JIT debugging compiled Java on Wowza Streaming Engine with NetBeans

How to debug compiled Java code using NetBeans IDE to step through code and how to set-up Wowza Streaming Engine for just-in-time debugging.

In my daily work, I have a Maven project creating Wowza modules. Wowza's software uses reflection to invoke the methods in custom modules. This means that any exceptions which are thrown in these methods are wrapped in Java's java.lang.reflect.InvocationTargetException. Wowza Streaming Engine prints an error message to its logs, but only the message of this exception. The cause — that which is really the problem — is not reported. Anywhere.

To find out what was going on, I needed to use a debugger to step though the code, line by line, to identify the problem code.

On my development machine using NetBeans, I could not identify any problems. The issues only occurred on the test Wowza Streaming Engine, where the code was in its compiled, JAR form.

Here's how I went about using NetBeans on my development machine to debug the compile code "in production" as it was running.

Setting Up Maven to Compile for Debugging

Skip this step if you aren't using Maven.

In your project's pom.xml file, find or create the element project/build/plugins. Find or create the plugin whose artifactId is maven-compiler-plugin. Add configuration options so that it looks something like this:


The lines of note are 9, 10 and 11: compilerArgument, debug and debuglevel. These will tell Maven to compile the code and to include the debug symbols, which our debugger will need.

Compiling For Debugging Without Maven

Skip this step if you are using Maven.

You must tell the Java compiler to include the debug symbols when it compiles your code.

Simply supply the switch -g to the compiler.

Setting up Java for Debugging

Java needs to be run with certain switches to tell it to allow for remote debuggers to attach to it. What these switches are depends on the version of Java which is running. You can find this out by running this command:

java -version

The commands to allow remote debugging in the different versions of Java are:

JDK 1.3 and earlier
-Xnoagent -Djava.compiler=NONE -Xdebug -Xrunjdwp:transport=dt_socket,server=y,suspend=n,address=6006
JDK 1.4
-Xdebug -Xrunjdwp:transport=dt_socket,server=y,suspend=n,address=6006
Newer JDKs

These are taken from a StackOverflow answer. I have not tried the switches for the earlier versions. If you are needing those, you should consider updating your JDK.

suspend tells Java to pause execution every time the program runs. You probably don't want this and actually want the program to run as normal until you stop it in the debugger. In that case, the argument is n.

address tells Java to listen on this port for attached debuggers. Remember this port as you'll need it later in NetBeans.

To get Wowza to start with these switches, there is a file containing the start-up switches for Java. The XML file is /usr/local/WowzaStreamingEngine/conf/Tune.xml. Add a VMOption to the /Root/Tune/VMOptions element with the switches which your version of Java requires. It should look something like:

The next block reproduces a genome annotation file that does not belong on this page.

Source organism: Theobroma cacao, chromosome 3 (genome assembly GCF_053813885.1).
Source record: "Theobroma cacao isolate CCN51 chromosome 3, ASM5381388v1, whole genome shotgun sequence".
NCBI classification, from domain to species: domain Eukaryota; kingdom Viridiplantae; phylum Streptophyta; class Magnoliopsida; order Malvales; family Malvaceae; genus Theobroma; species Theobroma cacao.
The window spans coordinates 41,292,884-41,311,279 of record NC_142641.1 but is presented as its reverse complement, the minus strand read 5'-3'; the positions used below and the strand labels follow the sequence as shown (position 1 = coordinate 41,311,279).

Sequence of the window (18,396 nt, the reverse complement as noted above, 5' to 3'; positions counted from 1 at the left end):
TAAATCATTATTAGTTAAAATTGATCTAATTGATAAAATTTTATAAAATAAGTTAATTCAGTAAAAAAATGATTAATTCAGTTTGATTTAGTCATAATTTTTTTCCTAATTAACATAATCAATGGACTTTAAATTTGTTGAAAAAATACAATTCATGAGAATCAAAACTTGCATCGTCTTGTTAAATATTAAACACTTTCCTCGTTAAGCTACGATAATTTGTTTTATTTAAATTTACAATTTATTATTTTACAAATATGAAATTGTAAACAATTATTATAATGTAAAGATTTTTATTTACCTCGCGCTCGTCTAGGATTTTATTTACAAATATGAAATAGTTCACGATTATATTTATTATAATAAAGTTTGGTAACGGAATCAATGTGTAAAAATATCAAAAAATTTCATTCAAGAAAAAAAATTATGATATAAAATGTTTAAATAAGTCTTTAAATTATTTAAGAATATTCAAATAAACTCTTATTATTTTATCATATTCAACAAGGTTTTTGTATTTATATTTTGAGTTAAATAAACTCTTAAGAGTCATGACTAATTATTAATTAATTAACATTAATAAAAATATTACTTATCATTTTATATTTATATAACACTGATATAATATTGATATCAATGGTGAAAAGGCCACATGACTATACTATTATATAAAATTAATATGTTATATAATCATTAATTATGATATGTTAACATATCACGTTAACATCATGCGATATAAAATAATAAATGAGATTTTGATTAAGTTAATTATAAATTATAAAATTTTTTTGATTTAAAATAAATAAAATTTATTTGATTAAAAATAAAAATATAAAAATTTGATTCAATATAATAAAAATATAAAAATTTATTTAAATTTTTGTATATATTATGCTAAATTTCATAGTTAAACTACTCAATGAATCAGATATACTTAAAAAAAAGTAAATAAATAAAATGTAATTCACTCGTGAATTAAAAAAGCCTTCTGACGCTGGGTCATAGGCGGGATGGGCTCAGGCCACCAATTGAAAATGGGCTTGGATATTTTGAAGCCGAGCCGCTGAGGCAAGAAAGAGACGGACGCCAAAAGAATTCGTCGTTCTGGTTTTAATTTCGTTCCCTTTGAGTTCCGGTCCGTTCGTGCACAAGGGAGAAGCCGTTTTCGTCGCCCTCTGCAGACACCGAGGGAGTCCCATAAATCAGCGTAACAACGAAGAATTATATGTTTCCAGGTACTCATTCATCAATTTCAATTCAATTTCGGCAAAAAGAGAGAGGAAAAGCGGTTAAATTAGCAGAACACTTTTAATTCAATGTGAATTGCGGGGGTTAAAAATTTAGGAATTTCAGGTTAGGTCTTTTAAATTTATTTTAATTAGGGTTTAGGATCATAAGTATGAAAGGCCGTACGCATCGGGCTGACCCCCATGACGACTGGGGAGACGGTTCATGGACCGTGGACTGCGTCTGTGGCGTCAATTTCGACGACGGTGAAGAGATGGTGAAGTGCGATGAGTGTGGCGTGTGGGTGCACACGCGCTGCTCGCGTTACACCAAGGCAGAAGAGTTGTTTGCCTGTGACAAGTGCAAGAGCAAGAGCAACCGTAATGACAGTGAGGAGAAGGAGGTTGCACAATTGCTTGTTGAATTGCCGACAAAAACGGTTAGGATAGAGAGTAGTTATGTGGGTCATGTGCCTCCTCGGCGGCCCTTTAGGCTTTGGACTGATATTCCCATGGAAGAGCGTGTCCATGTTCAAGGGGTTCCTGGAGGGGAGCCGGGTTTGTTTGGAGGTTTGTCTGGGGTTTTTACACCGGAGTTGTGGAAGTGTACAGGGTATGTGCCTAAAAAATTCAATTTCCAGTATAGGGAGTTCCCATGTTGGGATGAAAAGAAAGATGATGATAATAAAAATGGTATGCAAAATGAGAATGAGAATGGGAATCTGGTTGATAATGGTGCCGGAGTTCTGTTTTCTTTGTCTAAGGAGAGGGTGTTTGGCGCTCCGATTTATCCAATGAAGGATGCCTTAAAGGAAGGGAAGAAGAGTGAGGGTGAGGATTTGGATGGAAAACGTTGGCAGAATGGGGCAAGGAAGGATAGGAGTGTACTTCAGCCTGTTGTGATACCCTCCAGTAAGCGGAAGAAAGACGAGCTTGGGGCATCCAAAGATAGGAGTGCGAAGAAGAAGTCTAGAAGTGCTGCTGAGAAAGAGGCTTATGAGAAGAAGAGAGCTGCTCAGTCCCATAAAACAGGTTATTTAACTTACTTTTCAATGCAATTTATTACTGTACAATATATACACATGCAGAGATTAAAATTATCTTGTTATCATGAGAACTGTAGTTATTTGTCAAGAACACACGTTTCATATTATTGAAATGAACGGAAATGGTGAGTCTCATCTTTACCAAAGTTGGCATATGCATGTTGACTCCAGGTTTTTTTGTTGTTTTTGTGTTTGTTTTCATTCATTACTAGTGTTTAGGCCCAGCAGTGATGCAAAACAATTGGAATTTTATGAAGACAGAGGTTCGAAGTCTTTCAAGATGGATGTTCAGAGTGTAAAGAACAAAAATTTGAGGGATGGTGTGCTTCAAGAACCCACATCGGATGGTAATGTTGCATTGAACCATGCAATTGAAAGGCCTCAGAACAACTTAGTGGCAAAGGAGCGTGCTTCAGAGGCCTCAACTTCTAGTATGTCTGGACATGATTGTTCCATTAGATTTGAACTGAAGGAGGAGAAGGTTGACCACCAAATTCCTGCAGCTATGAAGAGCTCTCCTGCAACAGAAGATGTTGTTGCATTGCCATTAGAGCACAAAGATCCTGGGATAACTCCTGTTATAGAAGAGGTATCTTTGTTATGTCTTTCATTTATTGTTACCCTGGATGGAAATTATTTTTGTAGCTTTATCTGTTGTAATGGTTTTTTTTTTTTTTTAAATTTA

<!-- <VMOption>-XX:+HeapDumpOnOutOfMemoryError -XX:HeapDumpPath="${com.wowza.wms.AppHome}/logs"</VMOption> -->
  <!-- <VMOption>-Duser.language=en -Duser.country=US -Dfile.encoding=Cp1252</VMOption> -->
  <!-- <VMOption>-verbose:gc -Xloggc:"${com.wowza.wms.AppHome}/logs/gc_${com.wowza.wms.StartupDateTime}.log" -XX:+PrintGCDetails -XX:+PrintGCTimeStamps -XX:+PrintHeapAtGC -XX:+PrintGCApplicationConcurrentTime -XX:+PrintGCApplicationStoppedTime</VMOption> -->

The next time that Wowza is started, you should be able to see that Java is listening to port 6006 (or whichever port you chose).

Debugging in NetBeans

This example is using NetBeans IDE 7.4.

In the IDE, open the project which you wish to debug. That this code is on your development machine and the compiled code is on a different server does not matter.

Click on the Debug (shortcut Alt+D) menu item and then Attach Debugger...

Check the values in the Attach pop-up:

Debugger: Java Debugger (JPDA)
Connectior: SocketAttach (Attaches by socket to other VMs)
Transport: dt_socket
Port 6006
Timeout [ms]:

Change the Host and Port to point to the server which you want to debug.

It will look something like this:

NetBeans 7.4 Linux Attach Remote Debugger config

After you click on OK, NetBeans will attempt to connect to the Java process on the remote server. Once it is done, the Attaching Debugger progress bar at the bottom will eventually disappear and the standard debugging windows and buttons will be available. NetBeans should look like you are debugging local code.

You can now add breakpoints in real-time. When the executing Java on the remote server reaches these points in its own code, the execution will stop and you can step through the code and it will even evaluate the variables for you.


This guide should have allowed you to debug your compiled Java code remotely and to set-up a Wowza Streaming Engine for debugging.

It may be possible to use this guide as a base for debugging other Java programs.

When I was debugging the cause of my InvocationTargetException errors, I found that try-catch on Exception was not enough to catch the exceptions. I changed this to Throwable, which allowed me to catch everything. Don't leave your code in production catching Throwables; it is not intended for that. Stick with Exception.

Don't forget to switch off debug symbols for production code.